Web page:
Julian seems to have given up actual Christian belief before his acclamation as emperor and was a practitioner of more traditional Greco-Roman religious beliefs, in particular, a follower of certain late antique Platonist philosophers who were especially adept at theurgy as was noted earlier. In fact Julian himself spoke of his conversion to Neo-Platonism in a letter to the Alexandrians written in 363. He stated that he had abandoned Christianity when he was twenty years old and been an adherent of the traditional Greco-Roman deities for the twelve years prior to writing this letter.

(For the complete text of this article see: http://www.roman-emperors.org/julian.htm)

Julian’s Persian Campaign

The exact goals Julian had for his ill-fated Persian campaign were never clear. The Sassanid Persians, and before them the Parthians, had been a traditional enemy from the time of the Late Republic, and indeed Constantius had been conducting a war against them before Julian's accession forced the former to forge an uneasy peace. Julian, however, had no concrete reason to reopen hostilities in the east. Socrates Scholasticus attributed Julian's motives to imitation of Alexander the Great, but perhaps the real reason lay in his need to gather the support of the army. Despite his acclamation by the Gallic legions, relations between Julian and the top military officers was uneasy at best. A war against the Persians would have brought prestige and power both to Julian and the army.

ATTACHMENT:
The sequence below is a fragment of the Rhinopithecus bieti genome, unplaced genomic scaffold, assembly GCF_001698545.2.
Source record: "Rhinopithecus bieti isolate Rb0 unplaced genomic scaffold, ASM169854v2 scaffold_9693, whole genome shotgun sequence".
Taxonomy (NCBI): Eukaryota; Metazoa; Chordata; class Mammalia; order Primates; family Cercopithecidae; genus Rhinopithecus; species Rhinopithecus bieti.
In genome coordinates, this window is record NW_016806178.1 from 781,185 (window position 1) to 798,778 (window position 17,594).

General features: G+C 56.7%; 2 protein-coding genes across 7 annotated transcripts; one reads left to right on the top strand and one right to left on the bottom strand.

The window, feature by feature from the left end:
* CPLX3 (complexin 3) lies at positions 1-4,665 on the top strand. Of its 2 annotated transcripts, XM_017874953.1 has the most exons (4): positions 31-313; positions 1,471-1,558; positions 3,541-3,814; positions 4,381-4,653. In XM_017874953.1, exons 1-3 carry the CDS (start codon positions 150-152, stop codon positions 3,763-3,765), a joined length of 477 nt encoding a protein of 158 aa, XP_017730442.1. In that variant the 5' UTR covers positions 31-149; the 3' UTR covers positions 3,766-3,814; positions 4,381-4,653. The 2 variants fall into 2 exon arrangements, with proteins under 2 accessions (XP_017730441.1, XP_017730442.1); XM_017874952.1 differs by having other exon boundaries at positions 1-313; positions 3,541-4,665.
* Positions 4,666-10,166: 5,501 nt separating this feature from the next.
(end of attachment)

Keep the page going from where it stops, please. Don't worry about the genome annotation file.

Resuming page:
Julian set out on his fateful campaign on 5 March 363. Using his trademark strategy of striking quickly and where least expected, he moved his army through Heirapolis and from there speedily across the Euphrates and into the province of Mesopotamia, where he stopped at the town of Batnae. His plan was to eventually return through Armenia and winter in Tarsus. Once in Mesopotamia, Julian was faced with the decision of whether to travel south through the province of Babylonia or cross the Tigris into Assyria, and he eventually decided to move south through Babylonia and turn west into Assyria at a later date. By 27 March, he had the bulk of his army across the Euphrates, and had also arranged a flotilla to guard his supply line along the mighty river. He then left his generals Procopius and Sebastianus to help Arsacius, the king of Armenia and a Roman client, to guard the northern Tigris line. It was also during this time that he received the surrender of many prominent local leaders who had nominally supported the Persians. These men supplied Julian with money and troops for further military action against their former masters. Julian decided to turn south into Babylonia and proceeded along the Euphrates, coming to the fortress of Cercusium at the junction of the Abora and Euphrates Rivers around the first of April, and from there he took his army west to a region called Zaitha near the abandoned town of Dura where they visited the tomb of the emperor Gordian which was in the area. On April 7 he set out from there into the heart of Babylonia and towards Assyria.